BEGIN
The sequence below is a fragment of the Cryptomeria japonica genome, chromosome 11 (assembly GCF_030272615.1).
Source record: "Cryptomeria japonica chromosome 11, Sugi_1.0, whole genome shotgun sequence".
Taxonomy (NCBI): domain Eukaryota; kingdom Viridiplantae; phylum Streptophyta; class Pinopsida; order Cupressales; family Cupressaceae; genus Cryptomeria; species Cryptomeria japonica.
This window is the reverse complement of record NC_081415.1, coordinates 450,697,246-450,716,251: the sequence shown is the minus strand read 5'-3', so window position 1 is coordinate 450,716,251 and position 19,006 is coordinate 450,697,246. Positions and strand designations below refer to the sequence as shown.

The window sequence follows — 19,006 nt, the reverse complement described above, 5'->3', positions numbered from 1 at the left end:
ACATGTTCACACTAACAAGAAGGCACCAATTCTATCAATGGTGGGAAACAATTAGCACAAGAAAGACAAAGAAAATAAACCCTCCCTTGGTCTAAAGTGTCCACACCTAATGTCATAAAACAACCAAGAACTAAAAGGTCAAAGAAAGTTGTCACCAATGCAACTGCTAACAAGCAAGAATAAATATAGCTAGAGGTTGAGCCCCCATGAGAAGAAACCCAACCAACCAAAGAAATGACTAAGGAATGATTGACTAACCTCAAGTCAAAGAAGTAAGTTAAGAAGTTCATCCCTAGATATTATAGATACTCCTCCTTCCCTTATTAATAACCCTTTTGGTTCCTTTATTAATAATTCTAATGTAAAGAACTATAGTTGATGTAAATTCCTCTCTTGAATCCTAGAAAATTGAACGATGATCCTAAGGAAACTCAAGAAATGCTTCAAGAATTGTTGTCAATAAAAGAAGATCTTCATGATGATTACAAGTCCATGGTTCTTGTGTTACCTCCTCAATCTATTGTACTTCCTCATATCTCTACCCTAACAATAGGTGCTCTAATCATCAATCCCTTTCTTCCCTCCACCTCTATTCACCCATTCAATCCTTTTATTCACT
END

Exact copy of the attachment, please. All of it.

The sequence below is a fragment of the Cryptomeria japonica genome, chromosome 11 (assembly GCF_030272615.1).
Source record: "Cryptomeria japonica chromosome 11, Sugi_1.0, whole genome shotgun sequence".
Taxonomy (NCBI): domain Eukaryota; kingdom Viridiplantae; phylum Streptophyta; class Pinopsida; order Cupressales; family Cupressaceae; genus Cryptomeria; species Cryptomeria japonica.
This window is the reverse complement of record NC_081415.1, coordinates 450,697,246-450,716,251: the sequence shown is the minus strand read 5'-3', so window position 1 is coordinate 450,716,251 and position 19,006 is coordinate 450,697,246. Positions and strand designations below refer to the sequence as shown.

The window sequence follows — 19,006 nt, the reverse complement described above, 5'->3', positions numbered from 1 at the left end:
ACATGTTCACACTAACAAGAAGGCACCAATTCTATCAATGGTGGGAAACAATTAGCACAAGAAAGACAAAGAAAATAAACCCTCCCTTGGTCTAAAGTGTCCACACCTAATGTCATAAAACAACCAAGAACTAAAAGGTCAAAGAAAGTTGTCACCAATGCAACTGCTAACAAGCAAGAATAAATATAGCTAGAGGTTGAGCCCCCATGAGAAGAAACCCAACCAACCAAAGAAATGACTAAGGAATGATTGACTAACCTCAAGTCAAAGAAGTAAGTTAAGAAGTTCATCCCTAGATATTATAGATACTCCTCCTTCCCTTATTAATAACCCTTTTGGTTCCTTTATTAATAATTCTAATGTAAAGAACTATAGTTGATGTAAATTCCTCTCTTGAATCCTAGAAAATTGAACGATGATCCTAAGGAAACTCAAGAAATGCTTCAAGAATTGTTGTCAATAAAAGAAGATCTTCATGATGATTACAAGTCCATGGTTCTTGTGTTACCTCCTCAATCTATTGTACTTCCTCATATCTCTACCCTAACAATAGGTGCTCTAATCATCAATCCCTTTCTTCCCTCCACCTCTATTCACCCATTCAATCCTTTTATTCACT